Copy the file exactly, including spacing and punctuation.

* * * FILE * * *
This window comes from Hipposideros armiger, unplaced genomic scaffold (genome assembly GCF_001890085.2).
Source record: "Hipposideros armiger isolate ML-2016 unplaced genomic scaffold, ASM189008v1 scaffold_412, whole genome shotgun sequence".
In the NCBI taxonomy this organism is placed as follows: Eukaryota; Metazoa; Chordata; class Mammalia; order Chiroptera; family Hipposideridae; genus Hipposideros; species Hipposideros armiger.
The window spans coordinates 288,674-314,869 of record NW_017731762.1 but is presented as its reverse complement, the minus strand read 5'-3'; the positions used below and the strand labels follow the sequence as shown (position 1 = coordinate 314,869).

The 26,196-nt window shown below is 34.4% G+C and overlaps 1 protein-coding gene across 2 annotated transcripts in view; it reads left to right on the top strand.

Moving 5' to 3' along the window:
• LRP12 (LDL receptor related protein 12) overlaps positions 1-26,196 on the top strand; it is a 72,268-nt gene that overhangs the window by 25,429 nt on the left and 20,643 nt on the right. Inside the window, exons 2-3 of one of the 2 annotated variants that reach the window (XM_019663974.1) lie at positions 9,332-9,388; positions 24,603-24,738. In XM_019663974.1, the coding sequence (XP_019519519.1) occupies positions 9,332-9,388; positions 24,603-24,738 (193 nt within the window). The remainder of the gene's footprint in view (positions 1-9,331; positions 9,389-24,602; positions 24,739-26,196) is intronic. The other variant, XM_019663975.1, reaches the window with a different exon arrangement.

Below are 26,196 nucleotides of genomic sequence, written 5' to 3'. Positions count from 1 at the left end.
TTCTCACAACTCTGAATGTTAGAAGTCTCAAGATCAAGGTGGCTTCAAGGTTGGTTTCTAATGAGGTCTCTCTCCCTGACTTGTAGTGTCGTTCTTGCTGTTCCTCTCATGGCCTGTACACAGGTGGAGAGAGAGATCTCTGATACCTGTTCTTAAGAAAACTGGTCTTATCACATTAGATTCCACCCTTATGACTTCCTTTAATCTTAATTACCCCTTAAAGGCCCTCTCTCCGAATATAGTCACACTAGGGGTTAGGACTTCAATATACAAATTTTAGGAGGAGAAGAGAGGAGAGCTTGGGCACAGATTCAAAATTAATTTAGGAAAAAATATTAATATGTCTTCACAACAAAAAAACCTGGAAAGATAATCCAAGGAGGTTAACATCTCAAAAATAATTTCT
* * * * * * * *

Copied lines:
This window comes from Hipposideros armiger, unplaced genomic scaffold (genome assembly GCF_001890085.2).
Source record: "Hipposideros armiger isolate ML-2016 unplaced genomic scaffold, ASM189008v1 scaffold_412, whole genome shotgun sequence".
In the NCBI taxonomy this organism is placed as follows: Eukaryota; Metazoa; Chordata; class Mammalia; order Chiroptera; family Hipposideridae; genus Hipposideros; species Hipposideros armiger.
The window spans coordinates 288,674-314,869 of record NW_017731762.1 but is presented as its reverse complement, the minus strand read 5'-3'; the positions used below and the strand labels follow the sequence as shown (position 1 = coordinate 314,869).

The 26,196-nt window shown below is 34.4% G+C and overlaps 1 protein-coding gene across 2 annotated transcripts in view; it reads left to right on the top strand.

Moving 5' to 3' along the window:
• LRP12 (LDL receptor related protein 12) overlaps positions 1-26,196 on the top strand; it is a 72,268-nt gene that overhangs the window by 25,429 nt on the left and 20,643 nt on the right. Inside the window, exons 2-3 of one of the 2 annotated variants that reach the window (XM_019663974.1) lie at positions 9,332-9,388; positions 24,603-24,738. In XM_019663974.1, the coding sequence (XP_019519519.1) occupies positions 9,332-9,388; positions 24,603-24,738 (193 nt within the window). The remainder of the gene's footprint in view (positions 1-9,331; positions 9,389-24,602; positions 24,739-26,196) is intronic. The other variant, XM_019663975.1, reaches the window with a different exon arrangement.

Below are 26,196 nucleotides of genomic sequence, written 5' to 3'. Positions count from 1 at the left end.
TTCTCACAACTCTGAATGTTAGAAGTCTCAAGATCAAGGTGGCTTCAAGGTTGGTTTCTAATGAGGTCTCTCTCCCTGACTTGTAGTGTCGTTCTTGCTGTTCCTCTCATGGCCTGTACACAGGTGGAGAGAGAGATCTCTGATACCTGTTCTTAAGAAAACTGGTCTTATCACATTAGATTCCACCCTTATGACTTCCTTTAATCTTAATTACCCCTTAAAGGCCCTCTCTCCGAATATAGTCACACTAGGGGTTAGGACTTCAATATACAAATTTTAGGAGGAGAAGAGAGGAGAGCTTGGGCACAGATTCAAAATTAATTTAGGAAAAAATATTAATATGTCTTCACAACAAAAAAACCTGGAAAGATAATCCAAGGAGGTTAACATCTCAAAAATAATTTCT